WHAT IS THE CWSF AND THE YSC?
The Canada-Wide Science Fair (CWSF) is the premier event of the YSC National Science Fair Program and is jointly presented by YSC, the national governing body for science fairs, and a local Host Committee comprised of professors, research scientists, members of the business community, science educators, and graduate students.
Each year, some 450 top young scientists in grades 7-12 are chosen from approximately 25,000 competitors at over one hundred regional science and technology fairs across the country. These elite participants compete in nine divisions and three age categories for medals and other prizes worth over $360,000. Judges include top scientists and industry experts.
Youth Science Canada (YSC) is the country's oldest and largest non-profit, charitable organization supporting the development of young scientists through project-based and experiential science programs delivered by over 100 affiliated regional organizations in every province and territory.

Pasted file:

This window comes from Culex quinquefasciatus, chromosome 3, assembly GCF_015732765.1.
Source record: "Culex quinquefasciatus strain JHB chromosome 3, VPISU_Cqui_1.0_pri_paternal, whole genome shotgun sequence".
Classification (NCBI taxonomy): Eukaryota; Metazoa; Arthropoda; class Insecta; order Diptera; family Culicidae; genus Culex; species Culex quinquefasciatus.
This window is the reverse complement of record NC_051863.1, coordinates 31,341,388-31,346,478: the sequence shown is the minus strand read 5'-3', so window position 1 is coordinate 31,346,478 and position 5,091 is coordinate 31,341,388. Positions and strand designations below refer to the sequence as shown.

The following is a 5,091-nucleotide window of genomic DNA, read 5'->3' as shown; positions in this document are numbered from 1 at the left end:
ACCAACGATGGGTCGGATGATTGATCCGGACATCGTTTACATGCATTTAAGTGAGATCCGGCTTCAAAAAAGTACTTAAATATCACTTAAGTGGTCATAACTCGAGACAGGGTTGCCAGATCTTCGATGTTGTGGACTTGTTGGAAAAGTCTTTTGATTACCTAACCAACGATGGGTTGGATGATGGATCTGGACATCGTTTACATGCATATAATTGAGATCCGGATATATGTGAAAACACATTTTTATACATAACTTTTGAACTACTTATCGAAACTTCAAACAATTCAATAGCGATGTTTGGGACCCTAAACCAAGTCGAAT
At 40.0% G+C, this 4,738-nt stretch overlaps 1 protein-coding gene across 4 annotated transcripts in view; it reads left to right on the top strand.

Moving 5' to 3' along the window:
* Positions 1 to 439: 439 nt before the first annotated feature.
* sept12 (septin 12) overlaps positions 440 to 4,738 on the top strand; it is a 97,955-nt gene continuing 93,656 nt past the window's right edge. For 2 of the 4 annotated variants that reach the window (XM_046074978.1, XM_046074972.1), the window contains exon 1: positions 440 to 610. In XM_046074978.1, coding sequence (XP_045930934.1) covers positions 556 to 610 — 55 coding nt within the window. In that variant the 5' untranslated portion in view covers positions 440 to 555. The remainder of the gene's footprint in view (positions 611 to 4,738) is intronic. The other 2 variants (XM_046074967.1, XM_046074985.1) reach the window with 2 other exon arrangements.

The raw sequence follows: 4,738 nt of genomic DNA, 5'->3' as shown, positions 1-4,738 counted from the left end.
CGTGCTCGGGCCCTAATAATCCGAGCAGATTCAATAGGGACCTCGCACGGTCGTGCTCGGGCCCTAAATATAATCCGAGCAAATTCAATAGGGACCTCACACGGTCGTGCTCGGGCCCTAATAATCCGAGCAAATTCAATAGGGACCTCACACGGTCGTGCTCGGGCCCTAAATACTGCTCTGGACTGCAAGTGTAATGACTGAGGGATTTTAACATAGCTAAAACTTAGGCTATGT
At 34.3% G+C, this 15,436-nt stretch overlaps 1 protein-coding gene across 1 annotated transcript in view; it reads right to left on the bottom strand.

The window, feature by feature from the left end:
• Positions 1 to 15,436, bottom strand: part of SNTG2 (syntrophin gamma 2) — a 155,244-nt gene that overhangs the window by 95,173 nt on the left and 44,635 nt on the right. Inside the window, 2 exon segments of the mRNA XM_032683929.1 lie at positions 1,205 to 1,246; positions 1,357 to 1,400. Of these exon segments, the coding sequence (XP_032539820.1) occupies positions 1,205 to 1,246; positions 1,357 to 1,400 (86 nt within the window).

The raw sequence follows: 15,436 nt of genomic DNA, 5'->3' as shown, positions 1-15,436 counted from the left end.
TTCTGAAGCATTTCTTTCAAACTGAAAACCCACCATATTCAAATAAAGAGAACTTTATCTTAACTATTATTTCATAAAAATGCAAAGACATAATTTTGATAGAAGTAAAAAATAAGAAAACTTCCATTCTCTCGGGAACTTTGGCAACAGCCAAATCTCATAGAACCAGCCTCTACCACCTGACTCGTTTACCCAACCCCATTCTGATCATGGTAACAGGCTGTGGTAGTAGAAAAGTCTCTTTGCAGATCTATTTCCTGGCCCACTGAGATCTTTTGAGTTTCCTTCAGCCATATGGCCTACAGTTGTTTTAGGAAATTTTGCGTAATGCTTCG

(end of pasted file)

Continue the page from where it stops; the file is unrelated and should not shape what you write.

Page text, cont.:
How is the Fair run? The CWSF week includes project setup, judging, scientific and cultural activities, social events, banquets, and tours, including visits to local museums, university and industry research labs, and wildlife conservation areas. The week culminates in a spectacular awards ceremony.
Over 1,000 participants attend the fair, including Canadian students, international students, parents, teachers and industry and government representatives. Directly participating in CWSF 2009 will be:
- 480 grade 7-12 students and 300 adults from across Canada, including parents, teachers and industry and government representatives
- 20 student and 10 adult participants from Manitoba
- 10 students from Australia, Sweden and Taiwan
- 300 judges, mostly from Manitoba.
- Over 100 general volunteers, mostly from the Winnipeg area
- 1000 visiting members of the public, mostly from the Winnipeg area
- 2000 visiting students, also mostly from Winnipeg
The CWSF 2009 Host Committee has 25 members leading over 100 volunteers, expected to put in a total of 20,500 hours by May 2009.